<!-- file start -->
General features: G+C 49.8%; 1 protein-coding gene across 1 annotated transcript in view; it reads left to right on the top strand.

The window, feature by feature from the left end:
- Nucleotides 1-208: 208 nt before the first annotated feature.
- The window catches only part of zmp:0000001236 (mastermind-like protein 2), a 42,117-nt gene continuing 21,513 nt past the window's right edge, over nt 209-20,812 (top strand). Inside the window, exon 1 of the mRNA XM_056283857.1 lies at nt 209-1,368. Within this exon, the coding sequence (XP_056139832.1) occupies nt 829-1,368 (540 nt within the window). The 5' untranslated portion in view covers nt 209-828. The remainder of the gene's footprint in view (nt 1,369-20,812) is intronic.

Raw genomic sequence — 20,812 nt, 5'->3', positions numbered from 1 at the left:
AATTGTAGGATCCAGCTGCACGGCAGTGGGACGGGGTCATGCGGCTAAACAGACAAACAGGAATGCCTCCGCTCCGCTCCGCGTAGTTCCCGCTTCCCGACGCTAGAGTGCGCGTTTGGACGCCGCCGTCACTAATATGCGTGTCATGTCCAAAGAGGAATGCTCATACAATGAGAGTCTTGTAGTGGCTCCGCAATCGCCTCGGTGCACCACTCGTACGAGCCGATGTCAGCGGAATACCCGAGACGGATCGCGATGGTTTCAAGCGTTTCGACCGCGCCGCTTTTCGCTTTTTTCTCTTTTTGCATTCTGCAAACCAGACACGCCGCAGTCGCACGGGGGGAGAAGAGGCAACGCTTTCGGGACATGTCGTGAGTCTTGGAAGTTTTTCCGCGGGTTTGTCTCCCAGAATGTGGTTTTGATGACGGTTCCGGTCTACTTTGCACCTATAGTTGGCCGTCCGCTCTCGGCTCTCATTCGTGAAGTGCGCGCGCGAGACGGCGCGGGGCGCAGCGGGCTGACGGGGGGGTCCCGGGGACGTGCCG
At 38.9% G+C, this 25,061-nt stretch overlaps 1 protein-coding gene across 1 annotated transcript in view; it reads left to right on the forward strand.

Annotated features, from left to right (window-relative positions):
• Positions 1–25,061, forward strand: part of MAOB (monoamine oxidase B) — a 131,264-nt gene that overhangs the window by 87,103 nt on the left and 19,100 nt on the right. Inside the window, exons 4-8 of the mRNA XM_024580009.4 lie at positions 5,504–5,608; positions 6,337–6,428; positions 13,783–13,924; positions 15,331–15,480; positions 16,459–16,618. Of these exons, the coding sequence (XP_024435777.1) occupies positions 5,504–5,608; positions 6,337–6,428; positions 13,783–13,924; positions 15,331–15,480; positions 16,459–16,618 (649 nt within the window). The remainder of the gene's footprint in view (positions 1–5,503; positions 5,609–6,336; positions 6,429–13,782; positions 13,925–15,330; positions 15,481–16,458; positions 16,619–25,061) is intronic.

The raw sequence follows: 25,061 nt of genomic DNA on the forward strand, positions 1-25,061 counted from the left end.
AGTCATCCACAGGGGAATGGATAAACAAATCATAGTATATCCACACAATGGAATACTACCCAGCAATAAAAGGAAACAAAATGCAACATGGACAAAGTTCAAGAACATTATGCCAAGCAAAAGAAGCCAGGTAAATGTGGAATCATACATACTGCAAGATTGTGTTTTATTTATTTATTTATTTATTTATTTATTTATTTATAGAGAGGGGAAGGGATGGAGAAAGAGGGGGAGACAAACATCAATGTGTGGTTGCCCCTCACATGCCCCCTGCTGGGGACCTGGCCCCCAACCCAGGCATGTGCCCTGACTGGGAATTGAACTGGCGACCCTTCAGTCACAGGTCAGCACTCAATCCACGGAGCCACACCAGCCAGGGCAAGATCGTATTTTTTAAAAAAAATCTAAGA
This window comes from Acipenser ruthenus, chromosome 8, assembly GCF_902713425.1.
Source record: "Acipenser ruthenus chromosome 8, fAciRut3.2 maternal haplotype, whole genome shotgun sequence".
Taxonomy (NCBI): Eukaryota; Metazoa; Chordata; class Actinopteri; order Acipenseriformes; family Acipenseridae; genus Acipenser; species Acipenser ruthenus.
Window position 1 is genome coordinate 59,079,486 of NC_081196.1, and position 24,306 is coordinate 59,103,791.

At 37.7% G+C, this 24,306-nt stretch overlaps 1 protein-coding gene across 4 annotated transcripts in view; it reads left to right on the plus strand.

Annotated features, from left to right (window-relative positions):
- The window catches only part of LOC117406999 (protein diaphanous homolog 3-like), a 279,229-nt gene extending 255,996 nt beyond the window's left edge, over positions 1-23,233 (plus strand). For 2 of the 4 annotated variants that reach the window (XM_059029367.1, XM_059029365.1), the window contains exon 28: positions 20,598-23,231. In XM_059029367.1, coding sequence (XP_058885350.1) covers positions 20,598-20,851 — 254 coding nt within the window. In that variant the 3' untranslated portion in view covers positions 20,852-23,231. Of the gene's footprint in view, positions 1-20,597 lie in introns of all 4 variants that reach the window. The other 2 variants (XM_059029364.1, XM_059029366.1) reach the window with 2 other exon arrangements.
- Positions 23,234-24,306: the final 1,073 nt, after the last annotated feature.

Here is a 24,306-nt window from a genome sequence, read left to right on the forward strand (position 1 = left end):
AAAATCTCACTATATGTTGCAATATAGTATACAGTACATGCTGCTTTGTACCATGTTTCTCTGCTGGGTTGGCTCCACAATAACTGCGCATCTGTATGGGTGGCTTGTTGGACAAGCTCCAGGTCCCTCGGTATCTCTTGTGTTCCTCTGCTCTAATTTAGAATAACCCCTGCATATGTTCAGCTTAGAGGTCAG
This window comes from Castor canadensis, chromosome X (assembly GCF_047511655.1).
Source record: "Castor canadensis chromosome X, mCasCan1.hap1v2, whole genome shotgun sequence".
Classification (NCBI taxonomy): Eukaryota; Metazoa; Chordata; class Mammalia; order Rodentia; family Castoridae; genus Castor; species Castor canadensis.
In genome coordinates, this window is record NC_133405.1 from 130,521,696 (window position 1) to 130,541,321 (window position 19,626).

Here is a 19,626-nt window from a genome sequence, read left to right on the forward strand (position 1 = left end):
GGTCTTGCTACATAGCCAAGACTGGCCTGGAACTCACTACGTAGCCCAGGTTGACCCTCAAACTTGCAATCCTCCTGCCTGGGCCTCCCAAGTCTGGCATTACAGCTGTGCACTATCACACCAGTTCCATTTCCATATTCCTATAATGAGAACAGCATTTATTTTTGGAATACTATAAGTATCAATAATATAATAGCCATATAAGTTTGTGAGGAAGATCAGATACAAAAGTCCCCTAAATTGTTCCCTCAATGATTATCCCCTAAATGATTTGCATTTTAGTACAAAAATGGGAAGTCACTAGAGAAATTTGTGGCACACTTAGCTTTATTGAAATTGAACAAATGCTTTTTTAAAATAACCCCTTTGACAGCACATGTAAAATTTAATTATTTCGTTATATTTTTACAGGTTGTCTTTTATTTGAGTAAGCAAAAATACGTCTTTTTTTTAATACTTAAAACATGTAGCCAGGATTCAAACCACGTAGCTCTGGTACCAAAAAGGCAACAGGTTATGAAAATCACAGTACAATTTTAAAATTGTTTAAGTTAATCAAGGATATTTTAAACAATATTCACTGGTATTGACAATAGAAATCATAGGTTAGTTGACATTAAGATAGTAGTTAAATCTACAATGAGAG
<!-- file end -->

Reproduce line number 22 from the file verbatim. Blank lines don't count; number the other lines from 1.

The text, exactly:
This window comes from Castor canadensis, chromosome X (assembly GCF_047511655.1).